The data structure of the audio area of a track is illustrated in FIGS. 6A and 6B. It is seen from FIG. 1C that the audio area contains 17 sync blocks, and FIG. 6A depicts the data structure of 14 of these 17 sync blocks of the audio area of a track. As shown, nine "audio sync blocks" contain audio data and parity data referred to as "inner parity code", or C1 code for error correction. The audio area also contains five "parity sync blocks" comprised of "outer parity code", or C2 code for error correction of the columns of bits depicted in FIG. 6A. FIG. 6B shows the data structure of one audio sync block. As shown, this sync block contains 90 bytes, including two synchronizing (sync) bytes and three identification (ID) bytes (ID0, ID1 and IDP) which comprise a five byte sync area. The succeeding five bytes form the audio auxiliary (AAUX) area of the audio sync block. Each AAUX area contains system data which assists in automatic recording and playback operations in addition to providing information to a user and is further described below. System data in each AAUX area is recorded in the five byte pack structure (discussed below), resulting in a total of nine AAUX packs of system data in the audio area of a track (see FIG. 6A). Following the AAUX area are 72 bytes of audio data followed by 8 bytes of C1 code for error correction.

FIG. 7 schematically illustrates the data structure of the entire audio area of a track. The audio area contains 17 sync blocks designated as Sync Block Nos. 0-16. Two pre-synchronizing blocks (Sync Block No. 0 and Sync Block No. 1) precede the audio sync blocks and one post-synchronizing block (Sync Block No. 18) follows the parity sync blocks (Sync Block Nos. 11-15). Each of the 17 sync blocks contain two sync bytes and three identification bytes, comprising the five byte sync area. Identification bytes ID0 and ID1 provide identification information and are described below. Identification byte IDP is a parity byte.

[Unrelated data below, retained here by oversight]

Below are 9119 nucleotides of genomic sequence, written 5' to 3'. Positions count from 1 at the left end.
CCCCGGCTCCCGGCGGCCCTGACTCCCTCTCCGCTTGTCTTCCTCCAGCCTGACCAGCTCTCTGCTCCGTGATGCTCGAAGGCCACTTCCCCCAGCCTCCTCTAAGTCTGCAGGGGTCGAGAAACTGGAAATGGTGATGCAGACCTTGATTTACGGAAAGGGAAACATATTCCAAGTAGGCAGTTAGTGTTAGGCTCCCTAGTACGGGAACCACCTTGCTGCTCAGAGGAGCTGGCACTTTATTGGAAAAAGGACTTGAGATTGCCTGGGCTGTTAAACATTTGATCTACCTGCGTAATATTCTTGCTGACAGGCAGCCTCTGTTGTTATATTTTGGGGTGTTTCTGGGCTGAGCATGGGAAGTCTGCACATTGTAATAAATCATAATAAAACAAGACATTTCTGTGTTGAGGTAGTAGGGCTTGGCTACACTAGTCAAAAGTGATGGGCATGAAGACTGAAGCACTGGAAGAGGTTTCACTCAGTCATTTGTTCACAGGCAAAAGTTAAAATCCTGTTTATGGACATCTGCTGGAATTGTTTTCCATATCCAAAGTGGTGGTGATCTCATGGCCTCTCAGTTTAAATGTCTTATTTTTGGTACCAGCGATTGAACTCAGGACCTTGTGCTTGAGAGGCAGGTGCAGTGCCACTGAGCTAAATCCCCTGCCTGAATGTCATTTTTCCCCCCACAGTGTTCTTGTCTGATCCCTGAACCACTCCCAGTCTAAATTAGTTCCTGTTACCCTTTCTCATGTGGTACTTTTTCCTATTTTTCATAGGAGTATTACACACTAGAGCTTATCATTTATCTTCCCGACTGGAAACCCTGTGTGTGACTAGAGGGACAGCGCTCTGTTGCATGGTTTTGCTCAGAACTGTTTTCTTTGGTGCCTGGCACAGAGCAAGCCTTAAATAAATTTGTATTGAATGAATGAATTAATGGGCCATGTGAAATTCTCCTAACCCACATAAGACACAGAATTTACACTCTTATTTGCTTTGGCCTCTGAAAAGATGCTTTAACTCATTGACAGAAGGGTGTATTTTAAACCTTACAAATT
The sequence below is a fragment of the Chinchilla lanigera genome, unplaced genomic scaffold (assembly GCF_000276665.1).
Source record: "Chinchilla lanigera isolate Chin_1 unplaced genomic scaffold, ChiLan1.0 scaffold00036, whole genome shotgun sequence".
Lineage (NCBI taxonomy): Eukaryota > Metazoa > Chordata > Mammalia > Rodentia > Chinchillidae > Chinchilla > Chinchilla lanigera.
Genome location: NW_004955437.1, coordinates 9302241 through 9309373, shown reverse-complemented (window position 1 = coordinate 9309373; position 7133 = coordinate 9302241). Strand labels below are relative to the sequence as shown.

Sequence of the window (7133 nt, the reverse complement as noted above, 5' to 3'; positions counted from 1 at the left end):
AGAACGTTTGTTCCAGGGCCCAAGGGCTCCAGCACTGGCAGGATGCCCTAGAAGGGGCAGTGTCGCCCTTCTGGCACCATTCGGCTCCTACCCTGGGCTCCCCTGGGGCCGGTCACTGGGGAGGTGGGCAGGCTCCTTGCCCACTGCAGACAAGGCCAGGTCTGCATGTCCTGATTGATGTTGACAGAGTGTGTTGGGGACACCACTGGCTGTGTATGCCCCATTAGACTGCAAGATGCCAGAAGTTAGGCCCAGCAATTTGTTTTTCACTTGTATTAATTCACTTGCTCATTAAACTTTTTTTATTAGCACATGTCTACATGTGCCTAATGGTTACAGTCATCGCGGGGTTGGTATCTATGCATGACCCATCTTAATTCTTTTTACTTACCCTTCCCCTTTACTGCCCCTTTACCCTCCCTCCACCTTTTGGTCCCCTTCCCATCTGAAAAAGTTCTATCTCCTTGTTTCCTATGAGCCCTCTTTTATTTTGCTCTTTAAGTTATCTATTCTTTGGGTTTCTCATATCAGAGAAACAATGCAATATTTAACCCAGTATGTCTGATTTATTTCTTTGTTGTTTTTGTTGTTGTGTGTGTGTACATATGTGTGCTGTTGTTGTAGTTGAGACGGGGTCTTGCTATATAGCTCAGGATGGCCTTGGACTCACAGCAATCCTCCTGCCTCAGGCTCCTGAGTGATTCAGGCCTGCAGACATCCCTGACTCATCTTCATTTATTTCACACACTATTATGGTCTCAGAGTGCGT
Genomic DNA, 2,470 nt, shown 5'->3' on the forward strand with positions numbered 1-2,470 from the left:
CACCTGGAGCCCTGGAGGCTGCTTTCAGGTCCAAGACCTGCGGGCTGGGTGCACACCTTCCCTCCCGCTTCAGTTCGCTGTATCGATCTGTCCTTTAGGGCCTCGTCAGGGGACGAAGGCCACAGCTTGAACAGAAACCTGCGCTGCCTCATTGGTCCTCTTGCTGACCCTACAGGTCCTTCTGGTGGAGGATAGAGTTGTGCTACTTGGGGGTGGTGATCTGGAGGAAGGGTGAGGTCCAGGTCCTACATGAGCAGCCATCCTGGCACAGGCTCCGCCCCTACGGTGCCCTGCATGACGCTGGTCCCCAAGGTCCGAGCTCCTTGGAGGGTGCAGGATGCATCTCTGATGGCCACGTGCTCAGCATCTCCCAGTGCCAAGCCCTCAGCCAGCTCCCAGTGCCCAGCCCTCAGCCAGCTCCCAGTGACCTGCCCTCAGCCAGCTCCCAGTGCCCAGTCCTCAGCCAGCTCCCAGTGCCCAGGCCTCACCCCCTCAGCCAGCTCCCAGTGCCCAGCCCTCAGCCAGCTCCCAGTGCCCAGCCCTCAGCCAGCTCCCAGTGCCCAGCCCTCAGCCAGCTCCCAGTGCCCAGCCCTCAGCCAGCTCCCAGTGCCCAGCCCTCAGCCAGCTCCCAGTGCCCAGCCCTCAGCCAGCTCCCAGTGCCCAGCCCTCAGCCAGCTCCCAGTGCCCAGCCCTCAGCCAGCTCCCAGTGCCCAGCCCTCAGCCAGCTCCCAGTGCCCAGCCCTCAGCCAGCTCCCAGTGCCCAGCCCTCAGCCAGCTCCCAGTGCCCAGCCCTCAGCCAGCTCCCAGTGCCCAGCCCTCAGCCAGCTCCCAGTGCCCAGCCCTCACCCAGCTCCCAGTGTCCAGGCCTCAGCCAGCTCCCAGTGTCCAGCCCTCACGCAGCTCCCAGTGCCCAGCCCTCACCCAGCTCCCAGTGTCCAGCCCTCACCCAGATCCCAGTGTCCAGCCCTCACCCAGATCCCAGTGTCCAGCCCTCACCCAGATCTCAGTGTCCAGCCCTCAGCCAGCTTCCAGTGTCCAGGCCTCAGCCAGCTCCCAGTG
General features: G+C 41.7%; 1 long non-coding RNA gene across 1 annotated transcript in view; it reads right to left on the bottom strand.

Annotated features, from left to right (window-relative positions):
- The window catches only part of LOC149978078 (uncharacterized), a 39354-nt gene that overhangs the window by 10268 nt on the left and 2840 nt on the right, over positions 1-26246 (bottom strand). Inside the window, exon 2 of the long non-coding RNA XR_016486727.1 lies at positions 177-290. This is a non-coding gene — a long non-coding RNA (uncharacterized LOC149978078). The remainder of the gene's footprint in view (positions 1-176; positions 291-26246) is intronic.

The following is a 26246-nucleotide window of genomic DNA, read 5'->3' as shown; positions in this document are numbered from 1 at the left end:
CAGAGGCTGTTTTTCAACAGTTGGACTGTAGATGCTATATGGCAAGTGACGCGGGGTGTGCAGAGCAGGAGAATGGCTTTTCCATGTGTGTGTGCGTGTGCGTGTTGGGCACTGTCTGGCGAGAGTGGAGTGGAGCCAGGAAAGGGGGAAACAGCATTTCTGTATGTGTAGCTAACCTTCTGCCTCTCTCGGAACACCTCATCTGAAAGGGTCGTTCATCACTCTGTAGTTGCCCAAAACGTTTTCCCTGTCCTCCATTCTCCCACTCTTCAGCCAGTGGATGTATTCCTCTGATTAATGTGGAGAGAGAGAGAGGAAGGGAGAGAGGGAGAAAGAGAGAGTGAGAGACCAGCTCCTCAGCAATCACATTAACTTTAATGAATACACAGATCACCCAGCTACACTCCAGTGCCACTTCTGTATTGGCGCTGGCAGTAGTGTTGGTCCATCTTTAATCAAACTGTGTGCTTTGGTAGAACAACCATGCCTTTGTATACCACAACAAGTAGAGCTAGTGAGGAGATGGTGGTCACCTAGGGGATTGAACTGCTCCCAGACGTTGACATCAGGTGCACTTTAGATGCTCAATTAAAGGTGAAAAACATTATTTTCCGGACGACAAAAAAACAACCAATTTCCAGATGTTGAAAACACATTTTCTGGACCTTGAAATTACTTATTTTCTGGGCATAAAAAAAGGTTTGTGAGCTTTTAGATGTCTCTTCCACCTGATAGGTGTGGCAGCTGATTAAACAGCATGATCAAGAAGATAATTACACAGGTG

The two pre-sync blocks (Sync Block Nos. 0-1) are each six bytes long. Each contains the five byte sync area mentioned above and an additional byte which designates the recording/reproducing mode of the recorded video and audio coded signal. There are nine audio sync blocks (Sync Block Nos. 2-10) and five parity sync blocks (Sync Block Nos. 11-15) as described above. The post-sync block (Sync Block No. 16) is six bytes long and has a dummy byte following the five byte sync area.

Identification bytes ID0 and ID1 store application ID signal AP1, the track number of the track within a frame in which the audio area is recorded, the sync block number and a sequence number (discussed below). Application ID signal AP1, as described above, defines the data structure of the audio area (Area 1) of a track. Bits APPLI2, APPLI1 and APPLI0 comprise signal AP1 and are stored as the three most significant bits of byte ID0 in Sync block Nos. 0, 1 and 11-16.

The track number is identified by bits TRACK3, TRACK2, TRACK 1 and TRACK0 which are stored as the four least significant bits of byte ID0 in each sync blocks in the audio area. The track number identifies the track number within a single frame. For example, in the NTSC system, there are ten tracks per frame wherein the track number indicates which of the ten tracks of that frame is being recorded/reproduced.

Bits Sync7-0 identify the sync block number and are stored in byte ID1 in each sync block. As discussed above, the sync block number identifies the sync block within the audio area of a track, that is, whether the sync block is a pre-sync block, parity sync block, audio sync block or post-sync block. It is appreciated that in the audio area of a track, the sync blocks are numbered 0 through 16.

A sequence number is identified by bits SEQ3, SEQ2, SEQ1 and SEQ0 which are stored as the four most significant bits of sync blocks nos. 2-10. The sequence number is used for high speed playback and indicates a sequence frame number. That is, the sequence number value changes at each new frame, cycling through values 0 through 15.

The data structure of the video area of a track is illustrated in FIG. 8. The video area contains two video auxiliary (VAUX) sync blocks (α and β), 27 buffer blocks (BUF 0-BUF 26), a third VAUX sync block (γ) and 11 parity sync blocks of C2 code (outer parity). Each buffer block contains five video sync blocks for a total of 135 video sync blocks. Each of the above-described sync blocks is 90 bytes long. The first five bytes of each sync block comprises a five byte sync area (two bytes Sync and three bytes ID) similar to that described in conjunction with the audio area, which is followed by 77 bytes of video data and 8 bytes of C1 code (inner parity).